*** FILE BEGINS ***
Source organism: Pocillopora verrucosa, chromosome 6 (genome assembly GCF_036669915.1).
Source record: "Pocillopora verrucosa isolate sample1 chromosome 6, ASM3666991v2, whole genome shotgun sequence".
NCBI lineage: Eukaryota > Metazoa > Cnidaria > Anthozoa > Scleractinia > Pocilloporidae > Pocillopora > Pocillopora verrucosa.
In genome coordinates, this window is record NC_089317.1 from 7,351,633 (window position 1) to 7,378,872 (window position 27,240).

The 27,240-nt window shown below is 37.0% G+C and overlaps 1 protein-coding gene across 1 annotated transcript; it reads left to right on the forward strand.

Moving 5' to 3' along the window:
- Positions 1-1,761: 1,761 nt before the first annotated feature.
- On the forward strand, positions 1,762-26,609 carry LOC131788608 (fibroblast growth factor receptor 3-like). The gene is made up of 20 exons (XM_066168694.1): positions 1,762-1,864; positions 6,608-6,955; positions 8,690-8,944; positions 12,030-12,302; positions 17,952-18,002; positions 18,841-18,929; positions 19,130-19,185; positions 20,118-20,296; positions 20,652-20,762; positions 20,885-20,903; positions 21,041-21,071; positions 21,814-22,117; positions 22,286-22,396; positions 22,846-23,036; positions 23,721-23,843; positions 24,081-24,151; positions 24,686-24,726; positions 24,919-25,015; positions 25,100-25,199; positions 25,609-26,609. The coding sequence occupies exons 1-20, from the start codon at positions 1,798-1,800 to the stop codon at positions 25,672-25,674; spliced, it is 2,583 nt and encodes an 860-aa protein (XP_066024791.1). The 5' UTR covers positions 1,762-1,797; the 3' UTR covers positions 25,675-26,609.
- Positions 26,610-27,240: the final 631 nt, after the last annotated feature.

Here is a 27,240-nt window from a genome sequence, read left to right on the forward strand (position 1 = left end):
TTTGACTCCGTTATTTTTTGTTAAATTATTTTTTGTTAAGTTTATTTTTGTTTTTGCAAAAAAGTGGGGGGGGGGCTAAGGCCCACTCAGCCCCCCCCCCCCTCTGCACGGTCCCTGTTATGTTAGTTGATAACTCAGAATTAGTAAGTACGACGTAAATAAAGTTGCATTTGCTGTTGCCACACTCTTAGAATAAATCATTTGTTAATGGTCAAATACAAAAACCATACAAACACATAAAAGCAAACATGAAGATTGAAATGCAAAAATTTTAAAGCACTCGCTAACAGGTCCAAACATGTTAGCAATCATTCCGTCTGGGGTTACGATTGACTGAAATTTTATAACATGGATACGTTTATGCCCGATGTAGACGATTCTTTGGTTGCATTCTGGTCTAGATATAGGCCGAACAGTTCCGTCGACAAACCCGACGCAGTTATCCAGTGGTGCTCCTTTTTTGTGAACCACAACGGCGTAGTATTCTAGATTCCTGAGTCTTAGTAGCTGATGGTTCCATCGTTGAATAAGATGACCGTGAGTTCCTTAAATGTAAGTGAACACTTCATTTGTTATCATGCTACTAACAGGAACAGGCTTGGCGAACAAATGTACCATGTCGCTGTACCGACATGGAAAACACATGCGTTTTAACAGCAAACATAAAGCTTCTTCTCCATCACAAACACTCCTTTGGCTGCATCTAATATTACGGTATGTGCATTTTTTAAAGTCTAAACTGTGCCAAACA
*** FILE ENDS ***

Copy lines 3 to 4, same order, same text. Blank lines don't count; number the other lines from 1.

NCBI lineage: Eukaryota > Metazoa > Cnidaria > Anthozoa > Scleractinia > Pocilloporidae > Pocillopora > Pocillopora verrucosa.
In genome coordinates, this window is record NC_089317.1 from 7,351,633 (window position 1) to 7,378,872 (window position 27,240).